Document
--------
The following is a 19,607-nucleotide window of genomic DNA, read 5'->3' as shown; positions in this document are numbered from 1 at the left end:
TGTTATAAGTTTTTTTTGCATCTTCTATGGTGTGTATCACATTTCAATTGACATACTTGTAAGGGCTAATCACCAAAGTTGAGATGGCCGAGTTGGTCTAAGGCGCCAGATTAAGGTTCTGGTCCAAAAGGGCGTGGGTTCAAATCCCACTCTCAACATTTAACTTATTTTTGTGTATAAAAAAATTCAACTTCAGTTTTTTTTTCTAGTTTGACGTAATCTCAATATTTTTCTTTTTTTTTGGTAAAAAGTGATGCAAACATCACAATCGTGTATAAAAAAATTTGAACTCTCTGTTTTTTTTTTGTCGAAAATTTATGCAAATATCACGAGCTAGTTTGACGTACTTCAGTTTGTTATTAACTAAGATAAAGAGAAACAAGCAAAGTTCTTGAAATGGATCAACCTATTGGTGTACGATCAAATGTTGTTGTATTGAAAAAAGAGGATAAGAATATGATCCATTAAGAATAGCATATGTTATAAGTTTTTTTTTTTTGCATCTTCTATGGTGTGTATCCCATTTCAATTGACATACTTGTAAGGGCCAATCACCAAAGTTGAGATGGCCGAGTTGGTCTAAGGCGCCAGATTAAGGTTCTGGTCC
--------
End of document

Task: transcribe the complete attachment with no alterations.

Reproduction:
The following is a 19,607-nucleotide window of genomic DNA, read 5'->3' as shown; positions in this document are numbered from 1 at the left end:
TGTTATAAGTTTTTTTTGCATCTTCTATGGTGTGTATCACATTTCAATTGACATACTTGTAAGGGCTAATCACCAAAGTTGAGATGGCCGAGTTGGTCTAAGGCGCCAGATTAAGGTTCTGGTCCAAAAGGGCGTGGGTTCAAATCCCACTCTCAACATTTAACTTATTTTTGTGTATAAAAAAATTCAACTTCAGTTTTTTTTTCTAGTTTGACGTAATCTCAATATTTTTCTTTTTTTTTGGTAAAAAGTGATGCAAACATCACAATCGTGTATAAAAAAATTTGAACTCTCTGTTTTTTTTTTGTCGAAAATTTATGCAAATATCACGAGCTAGTTTGACGTACTTCAGTTTGTTATTAACTAAGATAAAGAGAAACAAGCAAAGTTCTTGAAATGGATCAACCTATTGGTGTACGATCAAATGTTGTTGTATTGAAAAAAGAGGATAAGAATATGATCCATTAAGAATAGCATATGTTATAAGTTTTTTTTTTTTGCATCTTCTATGGTGTGTATCCCATTTCAATTGACATACTTGTAAGGGCCAATCACCAAAGTTGAGATGGCCGAGTTGGTCTAAGGCGCCAGATTAAGGTTCTGGTCC